Help Your Tween Deal with a Bad School Day

A bad school day is unpleasant, but your tween can get passed it

Try to distract your tween from the bad school day she's experienced.
A bad school day doesn't have to get the best of your tween. Photo: Crissy Pauley,

Everybody experiences a bad day every now and then, adults and children alike. As a parent, it can be especially hard when you find out your child had a terrible day at school, and if your child is in middle school you can count on difficult days ahead. But you can help your tween prevent or deal with a bad school day. The tips below should help you reach out to your tween and make a bad day better.


Prevent and Deal with a Bad Day at School

  • Get Organized: The first step to preventing a bad school day is to prepare for the day ahead of time. Be sure your child knows that before he goes to bed, his homework needs to be finished, his clothes should be ready to wear, his lunch made and his book bag and shoes waiting for him at the front door. Also, be sure he has a working alarm clock, and make sure he sets it so that he has enough time in the morning to eat, and get ready. By being prepared and ready to go when he wakes up, he'll minimize problems that could lead to bad day. He'll also be more likely to catch the bus on time, and missing the school bus is an easy way to get the school day off on the wrong foot.
  • Encourage Strong Friendships: Middle school students face a lot of social issues while at school, including bullying and social ostracism. Be sure your child takes the time to develop strong friendships, which can help should your child run into trouble on the bus or at school. Friendships also help your child deal with teacher issues, homework problems and other troubling concerns.
    • Be Prepared for Tests: Forgetting that you had a test is probably the easiest way to ruin your school day. Help your child update a weekly calendar so that he (and you) know when tests will take place, and when projects are due. Of course, your tween won't know if a pop quiz is on the calendar, but by keeping up with his homework and by staying on top of his studies, he'll be in a good position for those surprise quizzes.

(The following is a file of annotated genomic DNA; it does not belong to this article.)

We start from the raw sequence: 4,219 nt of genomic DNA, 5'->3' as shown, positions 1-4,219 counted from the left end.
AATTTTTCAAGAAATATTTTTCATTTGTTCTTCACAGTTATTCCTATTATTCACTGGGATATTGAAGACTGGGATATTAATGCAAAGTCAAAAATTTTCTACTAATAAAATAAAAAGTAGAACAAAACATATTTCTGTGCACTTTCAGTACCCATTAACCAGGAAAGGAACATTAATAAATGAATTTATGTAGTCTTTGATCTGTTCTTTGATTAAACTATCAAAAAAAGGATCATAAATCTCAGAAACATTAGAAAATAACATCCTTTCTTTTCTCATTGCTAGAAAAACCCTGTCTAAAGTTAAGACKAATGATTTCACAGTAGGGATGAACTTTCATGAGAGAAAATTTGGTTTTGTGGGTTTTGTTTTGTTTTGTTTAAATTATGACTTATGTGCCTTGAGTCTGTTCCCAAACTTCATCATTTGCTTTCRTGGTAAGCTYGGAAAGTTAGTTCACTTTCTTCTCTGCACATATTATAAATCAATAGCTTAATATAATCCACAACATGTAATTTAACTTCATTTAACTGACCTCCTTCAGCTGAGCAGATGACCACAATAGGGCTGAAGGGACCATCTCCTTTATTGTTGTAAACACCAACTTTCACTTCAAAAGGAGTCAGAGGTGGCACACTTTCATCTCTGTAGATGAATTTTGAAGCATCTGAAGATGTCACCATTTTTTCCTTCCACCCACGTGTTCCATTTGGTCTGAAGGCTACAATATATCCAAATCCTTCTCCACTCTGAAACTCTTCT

• Dealing with a Bad Day: No matter how much preparation you do ahead of time, at some point your child will come home from school with a tale of woe. But you can do a lot to take your child's thoughts off his school troubles. For example, you should:
      • Listen to your child if he wants to talk.
      • Find a fun way to distract him from his problems. You could go for a bike ride or watch a little television together.
      • Help him troubleshoot his problems. If he's having problems with a subject, offer to tutor him, or to find a tutor for him. If he's having issues with a friend, role play possible solutions that might help.
      • Leave him alone. Some tweens need a little privacy or down time if they'd had a bad day. Give your child some space if that's what he needs.
      • Contact the school. If you think your child's problem might be serious, contacting his teacher, or guidance counselor might be a good idea, especially if you think bullying, violence, drugs or other serious issues might be the problem.
      • Consider his life outside of school. It's important for tweens to have a life outside of school. Be sure your child has activities that he can turn to after school. Extracurricular activities give children the chance to broaden their social circle, and develop interests that have nothing to do with school. They are also a great distraction when your child needs to forget about his school day.

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